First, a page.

Group Responsible for Nairobi Terrorist Attack Could Target the West

Al Qaeda-linked Al Shabaab has a large number of Western recruits

A soldier holds a RPG near the Westgate shopping mall in Nairobi, Kenya, as smoke rises from it / AP


The al Qaeda-aligned terror group reportedly responsible for slaughtering dozens at a mall in Nairobi has many American members and could potentially carry out additional terrorist attacks on Western targets, according to a top terrorism analyst.

The Somalia-based al Shabaab terror group made international headlines over the weekend after its members reportedly seized a shopping mall in Nairobi, killing at least 62 and holding many more hostage.

The relatively unknown group is comprised of many American and British militants, and has claimed that at least three of the Nairobi mall gunmen were American.

Due to the large number of Western recruits, al Shabaab has the ability to send these militants back home to carry out terrorist operations, according to analyst Robin Simcox, a research fellow at the Henry Jackson Society.

"I’ve always been surprised this wasn’t a group that conducted more operations outside its borders," said Simcox, who recently released a research report outlining al Qaeda’s steady growth across the globe.

Al Shabaab’s American and British members "would make ideal recruits to return to the home country and wage attacks there," Simcox said. "Their recruits are so plentiful, in theory," they could slip back home and plot attacks.

Following its high profile and largely successful mall attack, al Shabaab could become more brazen and "act out externally to show [its] prowess," Simcox said.

Al Shabaab has not historically garnered headlines in Western media outlets.

However, since officially joining al Qaeda in 2011, its strength and ability to carry out attacks like the one in Nairobi has grown exponentially, according to Simcox.

"The global wing of al Shabaab has gained more strength over the summer," he said, noting that the group has close ties to the large Somali community in Minneapolis, where it has engaged in recruiting efforts.

The group currently has between 4,000 and 8,000 active members, according to Simcox’s report, which additionally found that, contrary to reports, al Qaeda’s global core is growing.

"In terms of numbers, rather than being ‘a shadow of its former self ’, [al Qaeda’s] core has actually grown," according to the report. This conclusion runs contrary to multiple claims made by President Barack Obama and others in his administration.

While Al Shabaab has not carried out any successful attacks on the West, terrorism experts and government officials have warned of the group’s growing strength.

"In September 2010, Jonathan Evans (then head of [Britian’s] Mi5) spoke of his concern that it was ‘only a matter of time before we see terrorism on our streets inspired by those who are today fighting alongside al Shabaab’," Simcox noted in his report.

"Similarly, [National Counterterrorism Center] Director [Matt] Olsen has described al Shabaab’s ‘foreign fighter cadre as a potential threat to the United States,’ highlighting its public calls for ‘transnational attacks,’" according to the report.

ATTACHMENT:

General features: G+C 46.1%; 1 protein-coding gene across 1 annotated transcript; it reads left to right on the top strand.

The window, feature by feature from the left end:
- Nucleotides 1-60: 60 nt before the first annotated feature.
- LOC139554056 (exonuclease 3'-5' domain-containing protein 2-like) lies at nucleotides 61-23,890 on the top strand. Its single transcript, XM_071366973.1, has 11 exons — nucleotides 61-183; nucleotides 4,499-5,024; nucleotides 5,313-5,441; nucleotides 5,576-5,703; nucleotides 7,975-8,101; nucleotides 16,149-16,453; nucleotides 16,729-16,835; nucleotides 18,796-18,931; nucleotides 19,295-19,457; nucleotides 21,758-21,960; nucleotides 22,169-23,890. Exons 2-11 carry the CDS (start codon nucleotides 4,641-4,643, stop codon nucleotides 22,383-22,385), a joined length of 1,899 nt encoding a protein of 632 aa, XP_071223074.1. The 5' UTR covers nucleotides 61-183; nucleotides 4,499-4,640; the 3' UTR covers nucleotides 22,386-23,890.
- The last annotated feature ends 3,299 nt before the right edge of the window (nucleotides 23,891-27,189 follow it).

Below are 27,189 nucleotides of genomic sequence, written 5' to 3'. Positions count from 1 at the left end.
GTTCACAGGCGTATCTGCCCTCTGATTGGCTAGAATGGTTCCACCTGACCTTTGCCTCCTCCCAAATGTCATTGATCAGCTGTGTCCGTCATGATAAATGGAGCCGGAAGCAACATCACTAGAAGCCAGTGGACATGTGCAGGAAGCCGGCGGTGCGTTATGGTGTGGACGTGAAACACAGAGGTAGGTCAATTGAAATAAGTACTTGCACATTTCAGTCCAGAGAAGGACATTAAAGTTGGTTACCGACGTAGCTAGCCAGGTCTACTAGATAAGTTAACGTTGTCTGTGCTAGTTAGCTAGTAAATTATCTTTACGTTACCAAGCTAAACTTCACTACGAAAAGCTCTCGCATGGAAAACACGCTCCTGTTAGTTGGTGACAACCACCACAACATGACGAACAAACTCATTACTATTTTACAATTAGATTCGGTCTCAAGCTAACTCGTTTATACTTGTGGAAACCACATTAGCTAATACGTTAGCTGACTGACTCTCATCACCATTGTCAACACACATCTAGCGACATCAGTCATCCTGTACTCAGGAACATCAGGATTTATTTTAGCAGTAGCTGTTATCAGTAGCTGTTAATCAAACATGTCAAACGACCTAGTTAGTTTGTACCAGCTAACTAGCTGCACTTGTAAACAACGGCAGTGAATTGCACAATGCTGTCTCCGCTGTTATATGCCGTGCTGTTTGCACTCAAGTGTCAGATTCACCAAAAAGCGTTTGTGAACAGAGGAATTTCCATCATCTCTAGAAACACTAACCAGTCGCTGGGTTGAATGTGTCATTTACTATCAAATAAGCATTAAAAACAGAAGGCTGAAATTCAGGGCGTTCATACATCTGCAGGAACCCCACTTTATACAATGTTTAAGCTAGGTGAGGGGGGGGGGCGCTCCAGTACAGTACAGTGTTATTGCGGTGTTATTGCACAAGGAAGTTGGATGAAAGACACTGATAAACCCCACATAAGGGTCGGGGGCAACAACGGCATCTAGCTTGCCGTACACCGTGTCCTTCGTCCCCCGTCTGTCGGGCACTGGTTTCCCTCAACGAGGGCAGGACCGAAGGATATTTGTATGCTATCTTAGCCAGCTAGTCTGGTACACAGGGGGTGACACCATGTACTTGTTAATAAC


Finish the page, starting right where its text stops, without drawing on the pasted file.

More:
"Others have returned to the West and subsequently been convicted," the report states.

Michael Adebolajo, one of two men who cut the head off of a British soldier in May in broad daylight on a busy street, "had traveled abroad in 2010 in an attempt to connect with the group," the report notes.

There is also evidence that al Shabaab was to factor into al Qaeda’s "international operations."

When Fazul Mohammed, the former leader of al Qaeda’s East African operations, was killed, documents discovered on his body "included references to ‘international operations’ targeting the U.K.," according to Simcox’s report.

"Mohammed proposed attacking either the Ritz or Dorchester hotels in London; the private school, Eton; as well as Jewish areas in London," the report states. "The operatives for this mission were to be trained in Somalia for two months beforehand."

Al Shabaab has also been promoting its American recruits.

Al Shabaab celebrated several Americans who were killed while waging jihad on the group’s behalf in a propaganda video released in August.

Titled "The Path to Paradise: From the Twin Cities to the Land of the Two Migrations," the video appeared to be the first in a series of al Qaeda-produced propaganda videos praising Americans who have joined al Shabaab.

Al Qaeda’s other global affiliates have also been growing, according to Simcox’s report

"Al-Qaeda remains the pre-eminent terrorist security threat to the West," the report states.

"Without doubt, the number of official al Qaeda groups operating today has expanded since 9/11," according to the report. "Al Qaeda’s core leadership (aka al Qaeda Central) in Pakistan has helped facilitate the creation of several regional franchises, in Yemen, Iraq, Somalia, Syria, and the Sahel."

The spread of al Qaeda’s extremist brand has afforded the group "a geographic reach that they arguably did not possess prior to 9/11," the report says.

However, "the largest number of al Qaeda fighters currently appears to be based in Syria, followed by Somalia," where al Shabaab is based.

Adam Kredo   Email Adam | Full Bio | RSS
Adam Kredo is senior writer reporting on national security and foreign policy matters for the Washington Free Beacon. An award-winning political reporter who has broken news from across the globe, Kredo’s work has been featured in the Wall Street Journal, the Weekly Standard, Commentary Magazine, the Drudge Report, and the Jerusalem Post, among many others. His Twitter handle is @Kredo0. His email address is

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